A resident from New Jersey heard meowing coming from a yard. To their surprise, a little feline family had made their home there.
Whitney Malin from South Orange, New Jersey was contacted about a litter of newborn kittens and their mom living in someone's yard in the neighboring town of Maplewood.
"They heard that I do rescue and reached out to me via Facebook. When I went to check it out, they were three days old. The mom is feral," Whitney told Love Meow.
The cat kept her babies in a nest made of twigs and garbage. Since the kittens were nursing, Whitney decided to leave them there with their mom.
She came back with a humane trap, trying to rescue the mother along with her kittens, but getting the feral mama was quite a challenge.
The cat successfully avoided the trap for almost two weeks. Whitney refused to give up and checked on the little family every day, making sure they were well.
When the kittens were 16 days old, the momma cat finally caved into the food in the trap and walked right in.
Whitney scooped up the kittens from the nest and took the little family of four to the vet.
"Momma tested negative for FELV and FIV. She was vaccinated and treated for fleas. The babies were 0.5 lbs each," Whitney said.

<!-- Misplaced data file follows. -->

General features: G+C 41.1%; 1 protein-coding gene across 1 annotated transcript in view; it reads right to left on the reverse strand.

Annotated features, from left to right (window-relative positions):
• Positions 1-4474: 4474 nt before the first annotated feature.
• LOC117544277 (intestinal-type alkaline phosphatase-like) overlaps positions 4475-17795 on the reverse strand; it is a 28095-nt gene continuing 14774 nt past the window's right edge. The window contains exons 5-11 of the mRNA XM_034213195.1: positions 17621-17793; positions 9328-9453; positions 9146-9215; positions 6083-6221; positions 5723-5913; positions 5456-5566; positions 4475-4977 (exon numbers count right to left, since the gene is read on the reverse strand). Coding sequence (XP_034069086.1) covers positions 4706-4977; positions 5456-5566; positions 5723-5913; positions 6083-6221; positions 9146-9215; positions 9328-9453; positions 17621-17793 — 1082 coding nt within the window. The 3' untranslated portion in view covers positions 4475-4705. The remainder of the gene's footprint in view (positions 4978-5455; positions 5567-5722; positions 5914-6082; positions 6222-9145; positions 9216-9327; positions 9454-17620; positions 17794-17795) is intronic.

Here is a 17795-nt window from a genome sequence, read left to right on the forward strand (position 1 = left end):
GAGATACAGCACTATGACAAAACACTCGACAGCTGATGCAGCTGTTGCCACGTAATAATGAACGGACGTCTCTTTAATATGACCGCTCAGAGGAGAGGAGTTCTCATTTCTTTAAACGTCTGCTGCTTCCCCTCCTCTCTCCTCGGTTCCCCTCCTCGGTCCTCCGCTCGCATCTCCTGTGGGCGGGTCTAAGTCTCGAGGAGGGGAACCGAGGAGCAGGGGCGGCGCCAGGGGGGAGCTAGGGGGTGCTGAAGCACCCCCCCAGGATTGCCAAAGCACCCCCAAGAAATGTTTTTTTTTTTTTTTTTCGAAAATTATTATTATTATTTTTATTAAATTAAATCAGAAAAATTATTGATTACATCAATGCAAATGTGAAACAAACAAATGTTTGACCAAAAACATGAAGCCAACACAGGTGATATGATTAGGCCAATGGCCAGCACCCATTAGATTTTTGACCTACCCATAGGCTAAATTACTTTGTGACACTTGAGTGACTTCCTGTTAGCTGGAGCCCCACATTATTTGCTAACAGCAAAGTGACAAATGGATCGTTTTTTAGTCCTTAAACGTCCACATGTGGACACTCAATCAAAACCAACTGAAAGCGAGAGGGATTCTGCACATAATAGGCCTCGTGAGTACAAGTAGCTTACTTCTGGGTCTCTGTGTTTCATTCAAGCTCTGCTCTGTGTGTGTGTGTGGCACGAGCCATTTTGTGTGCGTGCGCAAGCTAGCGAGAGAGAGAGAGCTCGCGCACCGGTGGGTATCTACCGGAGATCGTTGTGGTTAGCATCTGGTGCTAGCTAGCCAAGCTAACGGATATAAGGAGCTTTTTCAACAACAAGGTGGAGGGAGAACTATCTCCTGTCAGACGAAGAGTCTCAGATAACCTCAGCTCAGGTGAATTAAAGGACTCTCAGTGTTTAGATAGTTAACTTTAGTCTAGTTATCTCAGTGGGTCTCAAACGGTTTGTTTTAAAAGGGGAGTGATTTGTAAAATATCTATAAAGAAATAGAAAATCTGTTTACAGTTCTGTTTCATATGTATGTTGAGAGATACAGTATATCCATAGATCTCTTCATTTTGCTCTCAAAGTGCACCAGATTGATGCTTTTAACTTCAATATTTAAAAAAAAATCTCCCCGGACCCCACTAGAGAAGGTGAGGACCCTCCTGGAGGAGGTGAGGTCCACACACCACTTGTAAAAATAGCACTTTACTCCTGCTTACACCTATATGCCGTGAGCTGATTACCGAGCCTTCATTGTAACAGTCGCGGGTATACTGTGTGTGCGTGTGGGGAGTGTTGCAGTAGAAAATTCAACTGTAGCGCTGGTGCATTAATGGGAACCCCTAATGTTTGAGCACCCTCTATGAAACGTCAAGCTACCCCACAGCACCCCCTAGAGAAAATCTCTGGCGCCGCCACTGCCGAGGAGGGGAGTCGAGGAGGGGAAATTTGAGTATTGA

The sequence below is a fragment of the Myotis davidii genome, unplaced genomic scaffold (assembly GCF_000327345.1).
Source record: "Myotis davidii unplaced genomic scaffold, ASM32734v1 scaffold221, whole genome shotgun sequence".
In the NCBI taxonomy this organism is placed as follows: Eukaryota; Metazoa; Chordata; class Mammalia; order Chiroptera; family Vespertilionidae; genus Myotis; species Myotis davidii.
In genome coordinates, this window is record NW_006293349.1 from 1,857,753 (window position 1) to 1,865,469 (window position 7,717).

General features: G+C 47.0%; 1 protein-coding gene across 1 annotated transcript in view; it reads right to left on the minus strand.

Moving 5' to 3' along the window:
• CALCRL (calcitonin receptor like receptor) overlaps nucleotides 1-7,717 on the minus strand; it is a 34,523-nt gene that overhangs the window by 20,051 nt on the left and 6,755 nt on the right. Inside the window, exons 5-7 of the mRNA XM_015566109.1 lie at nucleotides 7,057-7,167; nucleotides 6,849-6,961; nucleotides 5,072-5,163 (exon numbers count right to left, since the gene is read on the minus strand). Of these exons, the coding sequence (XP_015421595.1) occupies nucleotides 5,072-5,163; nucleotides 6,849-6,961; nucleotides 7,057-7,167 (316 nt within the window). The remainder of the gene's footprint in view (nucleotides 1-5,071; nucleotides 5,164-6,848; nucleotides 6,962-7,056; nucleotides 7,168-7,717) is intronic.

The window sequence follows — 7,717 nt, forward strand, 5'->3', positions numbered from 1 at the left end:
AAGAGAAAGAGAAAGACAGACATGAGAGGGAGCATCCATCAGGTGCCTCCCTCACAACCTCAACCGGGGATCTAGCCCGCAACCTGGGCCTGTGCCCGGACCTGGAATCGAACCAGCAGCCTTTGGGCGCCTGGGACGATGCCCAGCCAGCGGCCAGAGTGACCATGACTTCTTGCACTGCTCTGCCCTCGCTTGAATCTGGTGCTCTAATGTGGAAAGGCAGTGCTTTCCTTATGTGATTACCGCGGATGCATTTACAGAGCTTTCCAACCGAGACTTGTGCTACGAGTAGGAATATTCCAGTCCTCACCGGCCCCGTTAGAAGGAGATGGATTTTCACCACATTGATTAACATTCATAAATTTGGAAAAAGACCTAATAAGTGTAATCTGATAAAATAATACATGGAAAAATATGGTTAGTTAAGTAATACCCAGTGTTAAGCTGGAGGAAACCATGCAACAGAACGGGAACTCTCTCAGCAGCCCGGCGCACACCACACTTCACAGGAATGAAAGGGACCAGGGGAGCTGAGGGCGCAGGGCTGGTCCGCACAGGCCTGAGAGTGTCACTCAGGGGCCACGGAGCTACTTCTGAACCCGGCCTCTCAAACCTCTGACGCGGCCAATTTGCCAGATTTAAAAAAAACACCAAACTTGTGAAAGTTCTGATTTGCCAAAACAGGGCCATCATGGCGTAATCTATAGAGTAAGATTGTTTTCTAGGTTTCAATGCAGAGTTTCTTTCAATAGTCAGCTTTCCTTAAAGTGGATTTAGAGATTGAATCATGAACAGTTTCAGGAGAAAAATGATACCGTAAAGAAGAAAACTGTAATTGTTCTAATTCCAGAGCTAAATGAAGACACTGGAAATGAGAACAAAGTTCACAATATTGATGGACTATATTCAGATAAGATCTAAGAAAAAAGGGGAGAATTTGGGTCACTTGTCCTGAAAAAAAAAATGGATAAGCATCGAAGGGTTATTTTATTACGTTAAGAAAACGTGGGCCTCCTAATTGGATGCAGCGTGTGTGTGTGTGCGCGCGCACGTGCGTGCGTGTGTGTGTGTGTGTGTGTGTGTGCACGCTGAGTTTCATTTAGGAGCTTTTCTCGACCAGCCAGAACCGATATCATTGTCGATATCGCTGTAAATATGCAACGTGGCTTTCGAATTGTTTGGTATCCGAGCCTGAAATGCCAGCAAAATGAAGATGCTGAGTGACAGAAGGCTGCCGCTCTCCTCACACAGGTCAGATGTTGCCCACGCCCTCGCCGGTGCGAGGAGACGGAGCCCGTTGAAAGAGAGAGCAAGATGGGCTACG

Whitney brought them home to foster so the tabby cat could have a quiet, safe place to raise her kittens, where food and comfort are bountiful.
"She is fierce and protective, but so very scared. For the first week or so when I would sit with her, her breathing was fast and labored. The vet said it was stress," Whitney told Love Meow.
"I named them after famous artists - Mama is Frida Kahlo. The three boys are Vincent Van Gogh (black), Leonardo Da Vinci (tabby) and Picasso (gray tabby)."
Watch their rescue journey in this video:
Feral cat and her kittens rescued from yard youtu.be
Whitney made the foster room as comfortable as possible and gave Mama space to concentrate on nursing and caring for her kittens.
Over the next several days, Mama Frida calmed down and was able to enjoy her little hut with her kittens.
"She still hisses and spits at me especially when she is nursing, but I can also see that she has calmed down," Whitney added.
They will be spayed and neutered once the kittens are big enough, but as of now, the little ones still have a lot of growing to do.
At four weeks old, the little bundles of fur are starting to walk and explore. Their playful and adventurous side has been unleashed since they discovered their first toy.
They adore their foster family and are loving their indoor, cushy life.
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